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Old 07-31-20, 02:08 PM
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Originally Posted by bargo68 View Post
Indeed-I should have added that Simple Green is sold as a concentrate and needs to be watered down substantially. Different ratios for different applications.
Mine was the pre mixed ready to use retail spray bottle, would not have thought to dilute it.

I have used it a lot in many applications, detailing of many cars, bikes, etc, drag racing motorcycles and much more, still probably should have known better.

The Paramount had a serious amount petrified grease that had to be almost chiseled off, used pop sicle sticks even with the Simple green was quite a slog.


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Old 07-31-20, 03:06 PM
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I wipe with a damp cloth to get the majority of the solids off then rub frame with whatever polish I have on hand. Judicious use on sensitive surfaces (decals, etc.). Then wax, wait for it to dry, wipe off and buff lightly and done.
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Old 07-31-20, 03:14 PM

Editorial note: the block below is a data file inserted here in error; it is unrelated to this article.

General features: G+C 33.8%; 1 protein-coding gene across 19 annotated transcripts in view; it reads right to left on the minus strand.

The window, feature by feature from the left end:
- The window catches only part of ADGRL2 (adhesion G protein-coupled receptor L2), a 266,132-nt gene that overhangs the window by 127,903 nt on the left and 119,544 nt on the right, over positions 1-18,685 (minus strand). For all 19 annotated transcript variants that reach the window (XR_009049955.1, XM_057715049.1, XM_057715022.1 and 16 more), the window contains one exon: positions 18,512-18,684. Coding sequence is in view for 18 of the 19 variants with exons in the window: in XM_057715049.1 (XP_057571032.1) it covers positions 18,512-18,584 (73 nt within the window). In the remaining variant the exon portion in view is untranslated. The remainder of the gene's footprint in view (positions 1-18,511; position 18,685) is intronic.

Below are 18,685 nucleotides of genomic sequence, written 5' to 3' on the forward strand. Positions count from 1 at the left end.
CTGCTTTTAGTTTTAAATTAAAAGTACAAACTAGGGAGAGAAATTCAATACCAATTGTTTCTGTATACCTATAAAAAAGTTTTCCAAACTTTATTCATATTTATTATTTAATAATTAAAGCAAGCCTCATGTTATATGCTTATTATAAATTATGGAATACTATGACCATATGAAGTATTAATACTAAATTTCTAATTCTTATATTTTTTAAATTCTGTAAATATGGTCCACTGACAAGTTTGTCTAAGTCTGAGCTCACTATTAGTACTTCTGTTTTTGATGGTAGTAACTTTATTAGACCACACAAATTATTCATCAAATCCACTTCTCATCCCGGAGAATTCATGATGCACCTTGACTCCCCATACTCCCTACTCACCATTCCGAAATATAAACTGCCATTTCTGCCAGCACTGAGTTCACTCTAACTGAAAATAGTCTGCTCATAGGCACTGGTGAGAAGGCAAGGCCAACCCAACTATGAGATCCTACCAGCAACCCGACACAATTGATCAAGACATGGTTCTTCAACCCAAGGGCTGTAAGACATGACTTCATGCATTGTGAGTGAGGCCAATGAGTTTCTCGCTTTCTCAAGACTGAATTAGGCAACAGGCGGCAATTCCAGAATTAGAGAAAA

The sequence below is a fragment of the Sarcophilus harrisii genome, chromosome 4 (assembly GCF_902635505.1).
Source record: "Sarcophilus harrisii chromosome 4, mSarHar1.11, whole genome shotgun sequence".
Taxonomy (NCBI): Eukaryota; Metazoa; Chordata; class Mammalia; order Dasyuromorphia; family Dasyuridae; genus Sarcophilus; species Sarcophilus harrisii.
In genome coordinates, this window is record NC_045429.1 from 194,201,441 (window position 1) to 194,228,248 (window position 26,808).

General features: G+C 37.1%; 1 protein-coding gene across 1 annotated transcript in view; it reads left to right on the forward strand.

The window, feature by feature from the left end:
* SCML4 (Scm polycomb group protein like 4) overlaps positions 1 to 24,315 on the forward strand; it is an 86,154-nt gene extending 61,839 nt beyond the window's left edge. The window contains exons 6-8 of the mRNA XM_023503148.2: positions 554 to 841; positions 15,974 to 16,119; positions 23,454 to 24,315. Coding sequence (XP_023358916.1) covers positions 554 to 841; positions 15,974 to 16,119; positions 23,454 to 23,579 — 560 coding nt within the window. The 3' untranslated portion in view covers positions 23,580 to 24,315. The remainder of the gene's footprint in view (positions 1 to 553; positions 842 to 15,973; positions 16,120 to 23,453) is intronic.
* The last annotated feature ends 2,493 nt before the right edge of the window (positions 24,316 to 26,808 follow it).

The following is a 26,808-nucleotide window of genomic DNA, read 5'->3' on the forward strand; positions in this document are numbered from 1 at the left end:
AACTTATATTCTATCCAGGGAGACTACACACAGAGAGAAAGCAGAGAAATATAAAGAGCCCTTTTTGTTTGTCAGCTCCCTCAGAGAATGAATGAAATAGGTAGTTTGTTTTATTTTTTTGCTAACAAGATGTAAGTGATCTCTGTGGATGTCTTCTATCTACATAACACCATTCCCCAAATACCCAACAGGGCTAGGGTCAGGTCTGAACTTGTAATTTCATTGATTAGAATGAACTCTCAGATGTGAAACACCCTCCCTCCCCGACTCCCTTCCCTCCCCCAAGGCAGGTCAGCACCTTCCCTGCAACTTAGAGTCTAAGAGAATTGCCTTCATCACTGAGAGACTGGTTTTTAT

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Originally Posted by Salamandrine View Post
..I suggest a clear wax, because the milky looking automotive waxes are a PITA to get out of all the crevices around bicycle lugs etc.
I thought that was what Q-tips were invented for?
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Old 07-31-20, 04:10 PM
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Just cleaning/wiping paint, I use an automotive Quick Detailer sprayed on a microfiber towel. If I need to remove grease/grime/rust then WD-40 and a soft toothbrush if needed. If I need to shine the paint I use a compound, either a pre-wax glaze/polish or a cutter then polish depending on the paint issues (I have a lot of automotive stuff). I only use those on the paint or clear. If the decals are on the surface I just work around them or test them. Then a coat of wax or even a sealant.
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Old 07-31-20, 05:14 PM
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Originally Posted by merziac View Post
Mine was the pre mixed ready to use retail spray bottle, would not have thought to dilute it.